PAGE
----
AS: For me, it’s just an excellent character. It was interesting to me, which is really how I choose all of my projects. You know, to me being the main role or singing a particular composer is not what inspires me but being a character that’s interesting in a production that’s interesting is really what I go for. So, I knew it was Laurent Pelly and I knew that his production would be fantastic… and it was. In fact my character became even more interesting after we started working, which is always a good thing, always energetic. I think that really Gonzalve could be just any voice, any type of tenor. It all comes down to the portrayal on stage and I think that, like Tamino, it’s something that any voice could do justice to. It’s so well written. You know? I wish Ravel wrote many more operas but unfortunately he did not.

MMB: Earlier this year, I believe you sang Ferdinand in Thomas Adès’s The Tempest. How challenging was it, particularly bearing in mind that it was conducted by the composer himself?

AS: True, yes. At first, it was terrifying. It’s very difficult music. And again with modern music you kind of have to work to find the music, however, he [Adès] made it easier. He was such a comfort when I was singing…I mean, to all of us. He was supportive. He was there, he was kind and he always checked to make sure; he always asked: “Is this okay for you? What do you need from me as a conductor?” He was just really wonderful to work with. He was one of the best conductors I’ve worked with, to tell you the truth, in the way that he was there to work with me and not to force me. He never said: “You must do it because I am conducting it this way”. No, he was never like that at all and I love him for it…because…because, yes, it was terrifying [he lets out a slightly nervous laugh].

MMB: You have worked with controversial director Hans Neuenfels in Giovanni Mayr’s Medea in Corinto. How was it working with Neuenfels? How important was this production in your career, particularly, bearing in mind that it has appeared on DVD and blu-ray (review)?

AS: It was extremely important in my career. It was the first time I did an original production in a major house in Europe. I think it was actually the first time that I did a production in Europe. The fact that it was going to be on DVD was also very important to me. As for Neuenfels, well, he was fine. To me, he was always very well-behaved, respectful of me as an actor. We had an excellent conductor too, Ivor Bolton, and as a conductor he was very collaborative. So really, I had no stress at that time from either one of them. I did observe what you might expect from Neuenfels as his behaviour but it was never directed at me so I really can’t say that he is obscene or that he is a terror to work with. He has a particular style and a particular artistic voice; so, surely, if you’re running an opera company and you hire that man, you know what to expect from him and you certainly can’t punish him for using his voice, right?

MMB: Yes, I totally agree with you but some people are very critical of him. So, I just wanted to hear your personal opinion.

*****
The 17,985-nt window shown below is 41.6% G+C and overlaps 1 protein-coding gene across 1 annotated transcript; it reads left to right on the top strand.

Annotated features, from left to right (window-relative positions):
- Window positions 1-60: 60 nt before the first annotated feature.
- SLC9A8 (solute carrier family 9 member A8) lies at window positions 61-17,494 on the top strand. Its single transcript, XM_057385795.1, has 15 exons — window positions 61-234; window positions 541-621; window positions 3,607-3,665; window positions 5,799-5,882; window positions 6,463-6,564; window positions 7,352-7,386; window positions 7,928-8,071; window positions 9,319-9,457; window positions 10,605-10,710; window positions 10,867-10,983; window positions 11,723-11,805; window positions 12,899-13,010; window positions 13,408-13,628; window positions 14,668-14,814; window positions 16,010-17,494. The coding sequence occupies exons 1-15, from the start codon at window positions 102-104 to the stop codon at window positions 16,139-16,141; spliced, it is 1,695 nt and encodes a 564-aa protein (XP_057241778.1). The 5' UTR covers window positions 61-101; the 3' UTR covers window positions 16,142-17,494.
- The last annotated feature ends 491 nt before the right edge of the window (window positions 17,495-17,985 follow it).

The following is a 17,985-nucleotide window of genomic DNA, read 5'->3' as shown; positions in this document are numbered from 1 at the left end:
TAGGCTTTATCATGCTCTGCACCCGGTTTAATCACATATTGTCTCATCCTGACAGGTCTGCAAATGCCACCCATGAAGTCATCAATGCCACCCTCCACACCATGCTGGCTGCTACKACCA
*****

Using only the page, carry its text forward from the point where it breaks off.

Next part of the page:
AS: Of course. He was not more treacherous than any other director. To tell you the truth, he was perfectly fine to work with.

MMB: Okay. So, changing subject a little again, whenever I hear you sing, besides your crystalline tone, one of the things that immediately strikes me is your very clear diction no matter which language you are singing in. Does this come naturally to you?

AS: I’ve had this compliment before and I really appreciate it because it’s important to me. Obviously, the text is why we’re all making a sound on stage. If there were no text, then, what would we be saying, right? [He smiles]. Anyway, before I even studied languages, I had several diction classes so I learned to say all my syllables without even having a vocabulary and I think that helped me quite a bit. Then, every time you do a role, there will be a diction coach to tell you if something is sounding different from the way one would say it. So, that’s always included in the production. For me, personally, it’s really about making it seem as natural as possible even though singing is an unnatural thing. I want it to sound as normally spoken as possible. And for me what that means is actually not over pronouncing it. Because if we were speaking and somebody started over pronouncing every syllable, it would be very strange and you would wonder why somebody was being so robotic. So that means to me that yes, there might be a consonant here but if we were just talking, I might drop it and so I don’t need to over produce all of the consonants. I think that’s really the key to sounding natural and if you sound natural you’ll be understood. So, that’s really what it comes down to. All diction coaches agree with me by the way [he laughs good-humouredly].

MMB: So, something else now: Have you ever sung or do you intend to extend your repertoire into Lieder?

AS: Yes, sure. I love doing Lieder. I haven’t done very many recitals but I make sure of including some Lieder on every recital that I do. Of course, Brahms, Schubert and Schumann were a big part of my studies and I’ve done many of their songs. I find that I really enjoy singing Wolf. To tell you the truth, he’s one of my favourite German composers and I am always exploring more obscure repertoire. It’s fun for me to sing things that people don’t know at all and so, it happens that it’s brand new or really old and forgotten. So, I really look for…I mean not just Lieder, even the mélodies or Italian art song, anything sort of lost, I really go for that.

MMB: You have been at Glyndebourne before and hopefully, you will be able to do the remaining Don Pasquale performances. What do you think of the opera house? And, for you personally, what does it mean to sing here and how does it compare with other perhaps more conventional opera houses?